Gen 23.1-20 is going to give us another picture of the Redemption. Sarah dies and her age is given at her death, the only time this happens with the death of a female, so it means something special. This alludes to the concept that Messiah’s bride was dead. Abraham “weeps” for her and in Hebrew there is a small “kof” in the word. This tells us that his grief was diminished because he knew that death was only a temporary separation. He didn’t parade his grief around for all to see. He speaks to the sons of Heth (meaning “terror”), who are types of the unbeliever, for a burial place. Abraham is a type of Yeshua here and a “mighty prince among us” meaning that death is inferior to Yeshua (Heb 2.14-15).
Abraham bows to the people of the land which alludes to the fact that Yeshua submitted himself to death (Phil 2.8). He wants to approach Ephron, the son of Zohar, for a burial place. Ephron will be a picture of Ha Satan, and the word “Zohar” means “white” which alludes to the “whited tombs” of the unbelievers. He wanted the cave at Machpelah, which means “double.” This speaks of the two aspects of death, one spiritual and the other physical. He would pay full price, which is the price Yeshua paid. This word can also mean “couple” because it was believed that Adam and Chava were buried there. This cave was in a field, symbolizing the world. Paying the price meant that it would be among the sons of Heth (Terror) but they would have no claim to it.
The transaction would be done in public (like Yeshua’s death) so that there would be no question about it. Ephron did not want money from Abraham, he said he would give it to him (v 13). This alludes to the fact that Ha Satan offered the world to Yeshua but he refused (Luke 4.5-7). Had Yeshua not redeemed us, that is what the world would have been, one big tomb. Abraham bowed (emptied himself) and said he would pay the full price because he did not want Ephron to have any control over this transaction (and neither will Satan).
He pays 400 shekels of silver and 400 alludes to the 4000 years that passed before Yeshua came and paid the price. The silver speaks of redemption. In 23.16, the word Ephron has the Hebrew letter “vav” missing from his name, which means something is missing here in the story. So Abraham paid the full price so that there would be question about who it belonged to. After the transaction, Abraham buries Sarah. Now, there are three sites in Scripture that were paid for. Machpelah in our story, Joseph’s tomb and the Temple Mount. All three are being contested today in Israel. Yeshua paid the full price for his bride as well. Satan and the “sons of Heth” (terror) can never claim that anything but the full price was paid, but they will contest it.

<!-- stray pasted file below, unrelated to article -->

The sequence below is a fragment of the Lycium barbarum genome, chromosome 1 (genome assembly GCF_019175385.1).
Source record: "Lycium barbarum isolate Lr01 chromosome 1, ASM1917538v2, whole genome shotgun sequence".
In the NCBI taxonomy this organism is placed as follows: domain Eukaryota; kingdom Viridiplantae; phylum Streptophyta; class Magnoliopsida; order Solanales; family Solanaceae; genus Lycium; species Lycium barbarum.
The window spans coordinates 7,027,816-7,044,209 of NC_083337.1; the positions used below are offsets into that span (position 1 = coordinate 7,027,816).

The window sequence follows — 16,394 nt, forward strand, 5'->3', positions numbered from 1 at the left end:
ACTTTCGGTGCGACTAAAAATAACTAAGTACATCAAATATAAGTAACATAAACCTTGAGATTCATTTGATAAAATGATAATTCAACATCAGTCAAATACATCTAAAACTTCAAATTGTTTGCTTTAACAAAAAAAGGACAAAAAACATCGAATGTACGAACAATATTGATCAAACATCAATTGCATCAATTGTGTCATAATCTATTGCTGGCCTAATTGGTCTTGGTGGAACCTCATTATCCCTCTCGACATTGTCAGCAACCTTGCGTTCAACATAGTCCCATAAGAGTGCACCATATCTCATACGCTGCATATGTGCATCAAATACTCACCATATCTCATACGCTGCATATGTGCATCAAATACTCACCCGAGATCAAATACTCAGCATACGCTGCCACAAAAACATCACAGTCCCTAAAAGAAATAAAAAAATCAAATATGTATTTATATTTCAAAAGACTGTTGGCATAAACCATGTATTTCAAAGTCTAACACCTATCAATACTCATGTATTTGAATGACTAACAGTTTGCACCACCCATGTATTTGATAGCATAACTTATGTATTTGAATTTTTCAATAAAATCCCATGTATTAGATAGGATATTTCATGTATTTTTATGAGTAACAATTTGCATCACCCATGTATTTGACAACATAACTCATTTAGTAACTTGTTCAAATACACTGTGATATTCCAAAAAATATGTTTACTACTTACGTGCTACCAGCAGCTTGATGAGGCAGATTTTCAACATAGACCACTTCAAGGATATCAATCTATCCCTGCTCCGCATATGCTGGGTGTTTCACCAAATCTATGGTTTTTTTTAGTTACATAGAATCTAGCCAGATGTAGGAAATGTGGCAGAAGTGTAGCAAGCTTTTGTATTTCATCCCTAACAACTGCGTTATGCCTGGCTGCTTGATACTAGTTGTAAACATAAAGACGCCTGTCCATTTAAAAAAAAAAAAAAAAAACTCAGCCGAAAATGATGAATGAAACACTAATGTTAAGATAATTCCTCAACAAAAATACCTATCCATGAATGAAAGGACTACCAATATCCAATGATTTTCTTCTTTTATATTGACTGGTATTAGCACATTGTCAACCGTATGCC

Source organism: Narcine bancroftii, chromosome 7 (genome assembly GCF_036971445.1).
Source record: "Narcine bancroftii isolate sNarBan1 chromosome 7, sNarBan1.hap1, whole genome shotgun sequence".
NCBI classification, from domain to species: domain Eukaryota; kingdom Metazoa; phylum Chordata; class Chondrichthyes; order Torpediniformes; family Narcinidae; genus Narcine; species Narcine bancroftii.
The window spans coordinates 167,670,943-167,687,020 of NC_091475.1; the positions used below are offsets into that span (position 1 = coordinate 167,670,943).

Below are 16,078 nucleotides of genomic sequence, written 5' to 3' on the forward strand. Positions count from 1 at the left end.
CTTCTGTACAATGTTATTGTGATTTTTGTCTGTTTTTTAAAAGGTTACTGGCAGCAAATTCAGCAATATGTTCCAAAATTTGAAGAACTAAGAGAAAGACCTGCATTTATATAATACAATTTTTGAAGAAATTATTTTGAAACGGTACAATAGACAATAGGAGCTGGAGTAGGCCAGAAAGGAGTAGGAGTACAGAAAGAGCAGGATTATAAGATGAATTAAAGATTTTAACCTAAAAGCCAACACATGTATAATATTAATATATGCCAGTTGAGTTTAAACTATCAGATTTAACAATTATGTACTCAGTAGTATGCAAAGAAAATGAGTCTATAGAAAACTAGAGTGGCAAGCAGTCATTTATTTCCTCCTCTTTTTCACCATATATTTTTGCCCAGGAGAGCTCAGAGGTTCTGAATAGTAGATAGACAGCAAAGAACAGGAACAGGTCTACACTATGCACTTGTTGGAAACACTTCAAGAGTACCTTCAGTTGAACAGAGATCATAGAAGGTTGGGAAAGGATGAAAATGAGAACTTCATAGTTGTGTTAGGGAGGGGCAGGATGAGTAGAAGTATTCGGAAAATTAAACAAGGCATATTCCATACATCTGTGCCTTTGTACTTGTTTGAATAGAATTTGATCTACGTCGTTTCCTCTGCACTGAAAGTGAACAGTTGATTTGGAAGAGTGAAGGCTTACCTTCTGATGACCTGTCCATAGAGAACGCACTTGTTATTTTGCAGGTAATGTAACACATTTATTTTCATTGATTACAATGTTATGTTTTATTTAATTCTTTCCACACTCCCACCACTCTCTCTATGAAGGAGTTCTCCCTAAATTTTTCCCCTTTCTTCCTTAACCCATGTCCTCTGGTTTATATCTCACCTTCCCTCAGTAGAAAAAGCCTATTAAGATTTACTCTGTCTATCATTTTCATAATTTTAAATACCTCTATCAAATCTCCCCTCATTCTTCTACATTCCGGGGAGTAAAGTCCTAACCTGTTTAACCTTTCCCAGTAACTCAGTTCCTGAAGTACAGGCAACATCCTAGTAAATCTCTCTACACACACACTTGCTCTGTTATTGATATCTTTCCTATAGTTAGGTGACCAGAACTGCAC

Gen 24.1-67 is another picture of the Messiah and his bride. Abraham will be a type of the Father, the servant in these passages will be a picture of the Ruach Ha Kodesh (Holy Spirit) and Isaac will be a picture of Yeshua, and Rebekah the bride of Messiah. Abraham sends the servant to his relatives (the earth) to find a bride for his son. The prospective bride hears all about the son from the servant, and sees the gifts he has sent her (gifts of the Holy Spirit) and she likes what she hears He is the heir to the father and she agrees to go with the servant and marry a man she has never seen, just like we will do when we believe in Yeshua.
She is worthy to be Isaac’s wife and she has demonstrated a servant’s heart (v 15-20). There are many lessons to learn in this story and as we read we see that Moses had a lot to say about the Messiah Yeshua in the Torah (John 5.39-46). Isaac was last mentioned in Gen 22.9 at the picture of the crucifixion on Mount Moriah and hidden to Gen 24.4. He sees Rebekah “toward evening” (24.63) and this alludes to the end of the 6000 years when Messiah will look and see his bride coming to him in the Natzal. Isaac comes to meet her at the end of her journey and he takes her into Sarah’s tent and she becomes his wife. No mention of any type of ceremony here. He is then comforted after his mother’s death. This speaks of the sorrow Yeshua feels over Israel after 2000 years. Isaac is 40 when he marries Rebekah. Yeshua purchases his bride at 4000 years from creation.
Isaac will be 60 years old when Rebekah gives birth to twins according to the promise of the Lord, and they will be “two nations.” The older son came out and was “red” and hairy so they named him Esau. The second son came out holding the heel of Esau, and he was named Jacob which is a play on the word “Ekev” meaning “heel.” This alludes to the “time of Jacob’s trouble” in the Birth-pains at the time of the “end” or the heel. There will be a major contrast between the two in appearance and affections. Rebekah was told that the older will serve the younger according to the plan of God in a prophecy in Gen 25.23.